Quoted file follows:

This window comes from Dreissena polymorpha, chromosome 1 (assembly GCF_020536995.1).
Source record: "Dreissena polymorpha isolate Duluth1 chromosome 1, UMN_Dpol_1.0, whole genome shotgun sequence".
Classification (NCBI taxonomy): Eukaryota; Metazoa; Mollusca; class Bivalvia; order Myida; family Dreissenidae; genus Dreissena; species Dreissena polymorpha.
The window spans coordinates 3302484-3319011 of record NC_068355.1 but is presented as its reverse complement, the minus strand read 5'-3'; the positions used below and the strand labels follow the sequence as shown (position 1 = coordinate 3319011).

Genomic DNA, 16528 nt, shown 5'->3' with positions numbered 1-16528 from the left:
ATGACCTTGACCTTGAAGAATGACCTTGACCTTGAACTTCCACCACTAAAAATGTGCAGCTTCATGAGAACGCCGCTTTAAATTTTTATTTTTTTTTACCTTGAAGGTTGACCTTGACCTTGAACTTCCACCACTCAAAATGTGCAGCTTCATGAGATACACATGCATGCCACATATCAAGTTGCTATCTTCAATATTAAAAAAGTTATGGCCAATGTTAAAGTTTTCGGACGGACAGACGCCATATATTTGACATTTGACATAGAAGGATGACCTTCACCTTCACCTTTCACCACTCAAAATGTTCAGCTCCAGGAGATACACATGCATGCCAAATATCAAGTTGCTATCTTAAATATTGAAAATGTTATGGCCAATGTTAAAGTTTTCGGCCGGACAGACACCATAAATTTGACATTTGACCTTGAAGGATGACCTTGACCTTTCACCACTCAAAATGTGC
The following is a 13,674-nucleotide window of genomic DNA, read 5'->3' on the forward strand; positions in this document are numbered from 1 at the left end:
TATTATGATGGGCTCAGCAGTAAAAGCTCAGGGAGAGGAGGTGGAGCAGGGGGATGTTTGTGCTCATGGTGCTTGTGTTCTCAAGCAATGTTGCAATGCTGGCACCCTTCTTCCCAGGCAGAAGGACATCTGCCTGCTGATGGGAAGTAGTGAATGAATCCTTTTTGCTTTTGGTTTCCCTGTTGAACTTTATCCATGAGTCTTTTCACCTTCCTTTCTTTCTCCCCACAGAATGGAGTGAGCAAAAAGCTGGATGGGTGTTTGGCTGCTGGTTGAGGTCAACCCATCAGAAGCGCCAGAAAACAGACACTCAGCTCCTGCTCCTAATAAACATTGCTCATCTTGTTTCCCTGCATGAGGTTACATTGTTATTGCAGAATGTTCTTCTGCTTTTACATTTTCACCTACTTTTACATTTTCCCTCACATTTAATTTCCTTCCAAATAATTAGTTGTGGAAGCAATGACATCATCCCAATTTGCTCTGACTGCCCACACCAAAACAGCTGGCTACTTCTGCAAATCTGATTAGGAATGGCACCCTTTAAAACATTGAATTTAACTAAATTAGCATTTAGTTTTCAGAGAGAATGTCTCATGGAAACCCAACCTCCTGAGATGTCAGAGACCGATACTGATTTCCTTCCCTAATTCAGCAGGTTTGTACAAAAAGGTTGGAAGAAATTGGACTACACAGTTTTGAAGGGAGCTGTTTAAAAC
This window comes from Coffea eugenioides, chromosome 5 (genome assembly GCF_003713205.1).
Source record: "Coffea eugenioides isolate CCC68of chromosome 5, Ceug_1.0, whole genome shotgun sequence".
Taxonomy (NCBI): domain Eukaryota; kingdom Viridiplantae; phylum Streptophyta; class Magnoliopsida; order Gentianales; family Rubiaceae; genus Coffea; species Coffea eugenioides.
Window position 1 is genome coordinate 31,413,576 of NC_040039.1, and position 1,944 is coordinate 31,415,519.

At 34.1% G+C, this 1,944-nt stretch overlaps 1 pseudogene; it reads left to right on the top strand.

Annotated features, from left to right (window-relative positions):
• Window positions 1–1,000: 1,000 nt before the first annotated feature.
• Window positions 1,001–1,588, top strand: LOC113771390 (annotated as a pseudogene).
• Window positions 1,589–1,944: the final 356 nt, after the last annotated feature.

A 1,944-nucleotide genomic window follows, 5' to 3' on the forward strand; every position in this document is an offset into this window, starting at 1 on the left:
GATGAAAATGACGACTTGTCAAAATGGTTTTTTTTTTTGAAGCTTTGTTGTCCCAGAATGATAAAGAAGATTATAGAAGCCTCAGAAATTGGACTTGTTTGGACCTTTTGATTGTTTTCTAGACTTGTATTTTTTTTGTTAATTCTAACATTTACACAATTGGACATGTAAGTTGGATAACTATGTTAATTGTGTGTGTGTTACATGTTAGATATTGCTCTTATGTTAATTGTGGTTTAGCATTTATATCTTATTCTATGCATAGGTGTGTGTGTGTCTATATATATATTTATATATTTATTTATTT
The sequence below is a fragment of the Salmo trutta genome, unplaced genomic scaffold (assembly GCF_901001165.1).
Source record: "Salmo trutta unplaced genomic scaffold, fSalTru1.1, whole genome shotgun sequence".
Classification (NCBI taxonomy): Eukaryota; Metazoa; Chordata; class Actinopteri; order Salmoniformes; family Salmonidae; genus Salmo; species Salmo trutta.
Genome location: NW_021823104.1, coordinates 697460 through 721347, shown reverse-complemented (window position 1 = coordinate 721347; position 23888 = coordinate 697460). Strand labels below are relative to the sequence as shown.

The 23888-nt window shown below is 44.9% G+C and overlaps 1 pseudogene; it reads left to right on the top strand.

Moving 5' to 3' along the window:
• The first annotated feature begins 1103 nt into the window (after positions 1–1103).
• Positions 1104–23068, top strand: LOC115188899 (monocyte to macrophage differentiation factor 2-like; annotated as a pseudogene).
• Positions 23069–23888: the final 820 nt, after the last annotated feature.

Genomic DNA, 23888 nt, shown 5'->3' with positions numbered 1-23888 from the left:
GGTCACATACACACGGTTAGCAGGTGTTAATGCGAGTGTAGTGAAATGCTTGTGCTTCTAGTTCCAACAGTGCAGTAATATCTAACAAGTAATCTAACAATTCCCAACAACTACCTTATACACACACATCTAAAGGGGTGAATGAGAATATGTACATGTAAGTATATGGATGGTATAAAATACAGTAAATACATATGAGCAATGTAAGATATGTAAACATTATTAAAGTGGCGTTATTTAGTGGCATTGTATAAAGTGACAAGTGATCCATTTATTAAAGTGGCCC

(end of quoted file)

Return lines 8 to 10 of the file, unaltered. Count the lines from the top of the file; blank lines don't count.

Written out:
TATTATGATGGGCTCAGCAGTAAAAGCTCAGGGAGAGGAGGTGGAGCAGGGGGATGTTTGTGCTCATGGTGCTTGTGTTCTCAAGCAATGTTGCAATGCTGGCACCCTTCTTCCCAGGCAGAAGGACATCTGCCTGCTGATGGGAAGTAGTGAATGAATCCTTTTTGCTTTTGGTTTCCCTGTTGAACTTTATCCATGAGTCTTTTCACCTTCCTTTCTTTCTCCCCACAGAATGGAGTGAGCAAAAAGCTGGATGGGTGTTTGGCTGCTGGTTGAGGTCAACCCATCAGAAGCGCCAGAAAACAGACACTCAGCTCCTGCTCCTAATAAACATTGCTCATCTTGTTTCCCTGCATGAGGTTACATTGTTATTGCAGAATGTTCTTCTGCTTTTACATTTTCACCTACTTTTACATTTTCCCTCACATTTAATTTCCTTCCAAATAATTAGTTGTGGAAGCAATGACATCATCCCAATTTGCTCTGACTGCCCACACCAAAACAGCTGGCTACTTCTGCAAATCTGATTAGGAATGGCACCCTTTAAAACATTGAATTTAACTAAATTAGCATTTAGTTTTCAGAGAGAATGTCTCATGGAAACCCAACCTCCTGAGATGTCAGAGACCGATACTGATTTCCTTCCCTAATTCAGCAGGTTTGTACAAAAAGGTTGGAAGAAATTGGACTACACAGTTTTGAAGGGAGCTGTTTAAAAC
This window comes from Coffea eugenioides, chromosome 5 (genome assembly GCF_003713205.1).
Source record: "Coffea eugenioides isolate CCC68of chromosome 5, Ceug_1.0, whole genome shotgun sequence".